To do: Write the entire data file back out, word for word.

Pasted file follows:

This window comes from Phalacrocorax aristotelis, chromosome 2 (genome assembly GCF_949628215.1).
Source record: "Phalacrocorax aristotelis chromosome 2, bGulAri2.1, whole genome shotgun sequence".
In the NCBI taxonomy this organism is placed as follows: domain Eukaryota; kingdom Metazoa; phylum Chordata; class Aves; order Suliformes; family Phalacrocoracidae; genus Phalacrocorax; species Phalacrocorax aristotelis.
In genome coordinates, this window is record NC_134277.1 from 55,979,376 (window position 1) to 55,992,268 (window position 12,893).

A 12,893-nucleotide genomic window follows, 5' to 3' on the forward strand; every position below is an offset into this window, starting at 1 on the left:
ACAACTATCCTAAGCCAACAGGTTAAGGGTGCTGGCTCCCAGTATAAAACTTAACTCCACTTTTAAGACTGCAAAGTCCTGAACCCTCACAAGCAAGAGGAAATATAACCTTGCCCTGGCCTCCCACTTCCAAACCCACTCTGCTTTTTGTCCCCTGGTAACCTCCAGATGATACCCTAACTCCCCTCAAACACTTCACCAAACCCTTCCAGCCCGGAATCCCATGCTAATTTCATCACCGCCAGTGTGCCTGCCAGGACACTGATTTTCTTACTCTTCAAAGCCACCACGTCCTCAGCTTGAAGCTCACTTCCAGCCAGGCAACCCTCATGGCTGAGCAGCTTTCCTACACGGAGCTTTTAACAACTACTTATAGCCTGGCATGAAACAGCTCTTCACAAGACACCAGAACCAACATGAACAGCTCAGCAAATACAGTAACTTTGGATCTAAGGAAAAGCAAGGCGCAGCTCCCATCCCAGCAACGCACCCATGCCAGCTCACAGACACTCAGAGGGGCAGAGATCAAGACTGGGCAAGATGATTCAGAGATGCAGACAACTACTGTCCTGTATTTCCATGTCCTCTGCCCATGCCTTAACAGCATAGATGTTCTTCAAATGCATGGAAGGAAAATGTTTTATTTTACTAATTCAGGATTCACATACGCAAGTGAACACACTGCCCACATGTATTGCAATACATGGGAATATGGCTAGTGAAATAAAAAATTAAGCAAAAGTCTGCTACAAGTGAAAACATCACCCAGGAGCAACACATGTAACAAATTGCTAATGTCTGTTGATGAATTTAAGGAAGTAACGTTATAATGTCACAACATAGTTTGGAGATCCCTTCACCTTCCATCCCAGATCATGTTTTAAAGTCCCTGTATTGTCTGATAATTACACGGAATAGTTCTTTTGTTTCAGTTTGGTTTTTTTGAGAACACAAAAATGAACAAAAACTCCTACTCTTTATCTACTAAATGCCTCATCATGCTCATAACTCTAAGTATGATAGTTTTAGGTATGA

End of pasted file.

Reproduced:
This window comes from Phalacrocorax aristotelis, chromosome 2 (genome assembly GCF_949628215.1).
Source record: "Phalacrocorax aristotelis chromosome 2, bGulAri2.1, whole genome shotgun sequence".
In the NCBI taxonomy this organism is placed as follows: domain Eukaryota; kingdom Metazoa; phylum Chordata; class Aves; order Suliformes; family Phalacrocoracidae; genus Phalacrocorax; species Phalacrocorax aristotelis.
In genome coordinates, this window is record NC_134277.1 from 55,979,376 (window position 1) to 55,992,268 (window position 12,893).

A 12,893-nucleotide genomic window follows, 5' to 3' on the forward strand; every position below is an offset into this window, starting at 1 on the left:
ACAACTATCCTAAGCCAACAGGTTAAGGGTGCTGGCTCCCAGTATAAAACTTAACTCCACTTTTAAGACTGCAAAGTCCTGAACCCTCACAAGCAAGAGGAAATATAACCTTGCCCTGGCCTCCCACTTCCAAACCCACTCTGCTTTTTGTCCCCTGGTAACCTCCAGATGATACCCTAACTCCCCTCAAACACTTCACCAAACCCTTCCAGCCCGGAATCCCATGCTAATTTCATCACCGCCAGTGTGCCTGCCAGGACACTGATTTTCTTACTCTTCAAAGCCACCACGTCCTCAGCTTGAAGCTCACTTCCAGCCAGGCAACCCTCATGGCTGAGCAGCTTTCCTACACGGAGCTTTTAACAACTACTTATAGCCTGGCATGAAACAGCTCTTCACAAGACACCAGAACCAACATGAACAGCTCAGCAAATACAGTAACTTTGGATCTAAGGAAAAGCAAGGCGCAGCTCCCATCCCAGCAACGCACCCATGCCAGCTCACAGACACTCAGAGGGGCAGAGATCAAGACTGGGCAAGATGATTCAGAGATGCAGACAACTACTGTCCTGTATTTCCATGTCCTCTGCCCATGCCTTAACAGCATAGATGTTCTTCAAATGCATGGAAGGAAAATGTTTTATTTTACTAATTCAGGATTCACATACGCAAGTGAACACACTGCCCACATGTATTGCAATACATGGGAATATGGCTAGTGAAATAAAAAATTAAGCAAAAGTCTGCTACAAGTGAAAACATCACCCAGGAGCAACACATGTAACAAATTGCTAATGTCTGTTGATGAATTTAAGGAAGTAACGTTATAATGTCACAACATAGTTTGGAGATCCCTTCACCTTCCATCCCAGATCATGTTTTAAAGTCCCTGTATTGTCTGATAATTACACGGAATAGTTCTTTTGTTTCAGTTTGGTTTTTTTGAGAACACAAAAATGAACAAAAACTCCTACTCTTTATCTACTAAATGCCTCATCATGCTCATAACTCTAAGTATGATAGTTTTAGGTATGA